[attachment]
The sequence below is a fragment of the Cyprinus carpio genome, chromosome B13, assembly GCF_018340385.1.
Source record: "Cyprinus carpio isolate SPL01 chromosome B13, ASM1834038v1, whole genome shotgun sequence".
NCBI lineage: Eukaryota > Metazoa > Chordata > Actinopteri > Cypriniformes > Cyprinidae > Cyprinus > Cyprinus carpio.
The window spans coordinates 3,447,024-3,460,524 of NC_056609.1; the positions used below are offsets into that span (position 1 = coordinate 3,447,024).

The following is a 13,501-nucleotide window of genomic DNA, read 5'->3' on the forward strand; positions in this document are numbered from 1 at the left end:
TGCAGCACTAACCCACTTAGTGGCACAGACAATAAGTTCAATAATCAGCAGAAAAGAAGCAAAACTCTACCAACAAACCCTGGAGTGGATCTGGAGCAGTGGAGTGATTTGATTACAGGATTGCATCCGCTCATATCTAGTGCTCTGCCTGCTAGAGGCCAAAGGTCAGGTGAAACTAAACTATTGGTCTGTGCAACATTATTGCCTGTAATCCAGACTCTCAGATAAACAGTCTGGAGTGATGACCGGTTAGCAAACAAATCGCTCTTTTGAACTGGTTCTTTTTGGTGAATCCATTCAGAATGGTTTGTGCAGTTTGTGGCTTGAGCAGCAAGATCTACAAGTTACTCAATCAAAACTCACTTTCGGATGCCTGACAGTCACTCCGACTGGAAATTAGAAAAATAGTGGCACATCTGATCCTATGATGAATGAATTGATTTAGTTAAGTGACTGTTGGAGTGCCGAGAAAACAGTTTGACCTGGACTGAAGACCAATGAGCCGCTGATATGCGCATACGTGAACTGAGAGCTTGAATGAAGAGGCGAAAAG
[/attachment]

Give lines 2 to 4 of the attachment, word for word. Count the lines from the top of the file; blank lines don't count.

Source record: "Cyprinus carpio isolate SPL01 chromosome B13, ASM1834038v1, whole genome shotgun sequence".
NCBI lineage: Eukaryota > Metazoa > Chordata > Actinopteri > Cypriniformes > Cyprinidae > Cyprinus > Cyprinus carpio.
The window spans coordinates 3,447,024-3,460,524 of NC_056609.1; the positions used below are offsets into that span (position 1 = coordinate 3,447,024).